He studied piano from age 6 and was also a self-taught guitarist; his knowledge of this instrument enabled him in later years to compose pieces specifically for guitar. His “Variations and Fugue on a Theme of Handel” was recorded by Andres Segovia and his “Sonatina” was recorded by Laurindo Almeida. Carlos Barbosa Lima commissioned his “Concertino de California” for guitar and string quartet; in 1979, it was nominated for a Pulitzer Prize. (It was released on CD in 1993 by Concord.)
While playing piano in big bands across the U.S. he began studying at New York University’s College of Music where he earned a doctorate in music in 1944.
Mr. Harris was for three years assistant music director at NBC’s Los Angeles studios. He was also the professor of orchestration at UCLA.
“Music Service Incorporated” (MSI) was formed by Mr. Harris and two colleagues (one of whom was Nelson Riddle) and was responsible for the music for four TV Shows: “Mary Tyler Moore — Dick Van Dyke Show,” “Ray Bolger Show,” “Danny Thomas Show,” and “Andy Griffith Show.”
He was music director for Barbra Streisand on the TV special “Barbra and Other Instruments,” music orchestrator and arranger for Cher’s album “Bittersweet Moonlight” and was music arranger for Roberta Flack for appearances in Hollywood.
Mr. Harris was the composer and conductor for Quinn Martin Productions, specifically “Cannon,” “Barnaby Jones,” “Streets of San Francisco” and “FBI.”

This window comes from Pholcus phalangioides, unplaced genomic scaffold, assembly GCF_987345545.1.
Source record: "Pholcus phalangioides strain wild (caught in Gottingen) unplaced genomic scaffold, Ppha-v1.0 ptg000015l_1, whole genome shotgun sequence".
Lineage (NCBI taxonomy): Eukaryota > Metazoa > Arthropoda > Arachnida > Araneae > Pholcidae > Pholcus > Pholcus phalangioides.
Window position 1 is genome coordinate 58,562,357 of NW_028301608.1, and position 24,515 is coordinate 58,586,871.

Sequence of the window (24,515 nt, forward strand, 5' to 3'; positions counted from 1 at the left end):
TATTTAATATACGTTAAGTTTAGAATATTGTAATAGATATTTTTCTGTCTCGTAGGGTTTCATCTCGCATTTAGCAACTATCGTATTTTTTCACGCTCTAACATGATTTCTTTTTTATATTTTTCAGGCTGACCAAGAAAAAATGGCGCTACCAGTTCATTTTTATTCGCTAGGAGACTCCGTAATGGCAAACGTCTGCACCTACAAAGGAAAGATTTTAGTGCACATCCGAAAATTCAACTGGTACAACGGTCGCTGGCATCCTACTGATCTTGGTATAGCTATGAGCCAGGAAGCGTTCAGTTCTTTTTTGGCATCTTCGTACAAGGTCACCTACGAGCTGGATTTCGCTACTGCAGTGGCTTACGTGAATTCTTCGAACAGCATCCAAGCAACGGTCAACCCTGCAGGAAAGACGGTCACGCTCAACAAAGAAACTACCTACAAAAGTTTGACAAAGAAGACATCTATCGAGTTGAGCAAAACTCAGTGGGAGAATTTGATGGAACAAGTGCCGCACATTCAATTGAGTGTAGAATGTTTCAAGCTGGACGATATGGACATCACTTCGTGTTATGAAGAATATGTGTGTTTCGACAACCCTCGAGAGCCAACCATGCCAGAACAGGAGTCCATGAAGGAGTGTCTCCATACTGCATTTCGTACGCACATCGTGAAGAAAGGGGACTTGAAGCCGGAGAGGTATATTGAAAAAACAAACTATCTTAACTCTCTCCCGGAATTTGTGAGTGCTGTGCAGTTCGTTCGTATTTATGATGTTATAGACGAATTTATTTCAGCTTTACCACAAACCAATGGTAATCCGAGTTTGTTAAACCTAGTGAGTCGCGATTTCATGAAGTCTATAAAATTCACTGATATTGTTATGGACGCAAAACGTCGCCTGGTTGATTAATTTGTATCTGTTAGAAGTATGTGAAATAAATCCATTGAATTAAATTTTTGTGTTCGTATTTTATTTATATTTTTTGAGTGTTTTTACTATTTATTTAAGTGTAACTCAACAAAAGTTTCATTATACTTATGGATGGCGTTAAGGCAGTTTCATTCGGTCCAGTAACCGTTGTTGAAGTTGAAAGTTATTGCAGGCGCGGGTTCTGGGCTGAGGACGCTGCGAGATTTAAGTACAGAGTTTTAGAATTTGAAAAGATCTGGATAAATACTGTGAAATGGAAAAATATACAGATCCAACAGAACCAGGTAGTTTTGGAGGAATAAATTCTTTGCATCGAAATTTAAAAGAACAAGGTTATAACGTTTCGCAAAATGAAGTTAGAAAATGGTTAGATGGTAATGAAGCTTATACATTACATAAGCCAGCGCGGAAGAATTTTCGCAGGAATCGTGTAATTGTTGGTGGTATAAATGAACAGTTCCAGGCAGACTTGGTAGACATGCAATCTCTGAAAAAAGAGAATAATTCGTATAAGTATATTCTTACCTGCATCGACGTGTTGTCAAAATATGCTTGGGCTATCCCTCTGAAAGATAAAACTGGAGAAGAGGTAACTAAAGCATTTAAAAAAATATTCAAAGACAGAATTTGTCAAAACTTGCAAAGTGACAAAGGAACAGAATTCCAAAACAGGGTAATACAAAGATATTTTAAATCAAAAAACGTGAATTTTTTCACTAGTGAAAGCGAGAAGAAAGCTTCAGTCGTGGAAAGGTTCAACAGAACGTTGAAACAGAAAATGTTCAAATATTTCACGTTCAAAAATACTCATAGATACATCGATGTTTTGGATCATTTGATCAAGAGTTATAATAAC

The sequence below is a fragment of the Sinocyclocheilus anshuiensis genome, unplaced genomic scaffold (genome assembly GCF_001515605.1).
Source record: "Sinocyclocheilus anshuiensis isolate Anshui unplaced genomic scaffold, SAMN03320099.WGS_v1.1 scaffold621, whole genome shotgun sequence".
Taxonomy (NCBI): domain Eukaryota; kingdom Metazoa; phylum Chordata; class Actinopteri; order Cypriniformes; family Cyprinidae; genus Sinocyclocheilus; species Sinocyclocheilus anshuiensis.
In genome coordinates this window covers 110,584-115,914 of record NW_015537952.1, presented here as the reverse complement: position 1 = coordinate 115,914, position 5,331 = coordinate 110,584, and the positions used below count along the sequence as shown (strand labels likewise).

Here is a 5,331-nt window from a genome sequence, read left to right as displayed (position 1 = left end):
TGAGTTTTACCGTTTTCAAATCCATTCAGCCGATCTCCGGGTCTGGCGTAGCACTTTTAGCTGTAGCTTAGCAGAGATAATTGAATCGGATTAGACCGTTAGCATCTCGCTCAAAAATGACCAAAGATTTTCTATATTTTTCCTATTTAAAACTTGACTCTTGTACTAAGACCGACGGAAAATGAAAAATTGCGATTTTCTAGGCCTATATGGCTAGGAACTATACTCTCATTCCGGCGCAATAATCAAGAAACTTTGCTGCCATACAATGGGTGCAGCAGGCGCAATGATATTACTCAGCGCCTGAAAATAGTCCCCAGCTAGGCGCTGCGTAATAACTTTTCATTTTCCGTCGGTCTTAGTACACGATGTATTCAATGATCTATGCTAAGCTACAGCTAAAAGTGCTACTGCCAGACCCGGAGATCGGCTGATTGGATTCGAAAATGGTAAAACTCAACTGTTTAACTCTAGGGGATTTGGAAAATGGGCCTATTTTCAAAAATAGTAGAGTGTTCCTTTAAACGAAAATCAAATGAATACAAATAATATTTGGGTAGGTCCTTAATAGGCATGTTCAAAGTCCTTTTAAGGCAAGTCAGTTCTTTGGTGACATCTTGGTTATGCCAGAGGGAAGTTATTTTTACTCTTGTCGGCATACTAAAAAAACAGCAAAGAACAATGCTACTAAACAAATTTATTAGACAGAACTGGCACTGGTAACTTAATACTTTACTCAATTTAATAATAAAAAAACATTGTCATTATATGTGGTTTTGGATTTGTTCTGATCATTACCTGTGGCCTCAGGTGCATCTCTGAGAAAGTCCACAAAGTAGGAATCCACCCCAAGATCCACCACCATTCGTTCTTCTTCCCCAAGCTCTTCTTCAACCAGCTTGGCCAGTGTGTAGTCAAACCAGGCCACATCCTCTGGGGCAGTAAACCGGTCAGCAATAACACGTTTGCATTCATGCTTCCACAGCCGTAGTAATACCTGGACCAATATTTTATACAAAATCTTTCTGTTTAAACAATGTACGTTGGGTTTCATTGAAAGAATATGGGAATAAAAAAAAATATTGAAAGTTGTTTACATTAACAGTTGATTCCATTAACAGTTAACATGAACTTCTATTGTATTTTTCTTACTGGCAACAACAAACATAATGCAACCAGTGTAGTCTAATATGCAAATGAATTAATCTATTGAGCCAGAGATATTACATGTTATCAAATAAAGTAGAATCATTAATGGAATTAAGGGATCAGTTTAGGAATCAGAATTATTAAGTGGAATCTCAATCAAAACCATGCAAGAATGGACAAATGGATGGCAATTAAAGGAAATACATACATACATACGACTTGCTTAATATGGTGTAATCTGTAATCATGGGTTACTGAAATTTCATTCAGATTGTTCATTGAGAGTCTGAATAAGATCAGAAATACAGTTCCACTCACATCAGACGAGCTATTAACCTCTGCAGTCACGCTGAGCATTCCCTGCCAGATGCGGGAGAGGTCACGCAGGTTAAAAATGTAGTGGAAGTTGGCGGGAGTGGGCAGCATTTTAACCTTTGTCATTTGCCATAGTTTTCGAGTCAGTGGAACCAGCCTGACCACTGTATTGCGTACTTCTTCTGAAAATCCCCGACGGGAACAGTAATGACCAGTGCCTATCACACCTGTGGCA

Over a period of 30 years, Mr. Harris was employed by all the major film studios as a renowned orchestrator and composer.
A popular teacher and lecturer in Los Angeles, he was invited to speak at the Santa Barbara Academy of the West by Darius Milhaud. While he was president of the American Society of Music Arrangers (a post he held from 1989-91), he co-lectured at a composer’s workshop with Henry Mancini.
He is survived by his wife Diane Harris and sister Bette Friedman.
Lenny Kaye, a saxophonist and an 802 member since 1937, died on Jan. 25.
He had a career that spanned 75 years, beginning as a child prodigy: he played saxophone on his own radio show when he was 9.
He later went on to play with Benny Goodman and then lead alto with Tommy Dorsey (from 1942-44). Mr. Kaye can be briefly seen with Goodman in the movie “Stagedoor Canteen.”
From 1945-46 he co-led the Kaye Brothers Orchestra with his brother Sid on drums.
For the next 45 years he was one of the most loved and respected musicians in the New York club date scene. He contracted and played for Lester Lanin, Roger Stanley, Mark Towers and Alex Donner. He also taught sax and clarinet to countless students over the years.
He is survived by his wife Sally, sister Linda Brace, and son Bob Kaye, who is also an 802 member. (Bob Kaye has set up a Web site where clips and photos of his father may be seen, at www.BobKaye.com/LennyKaye.html.)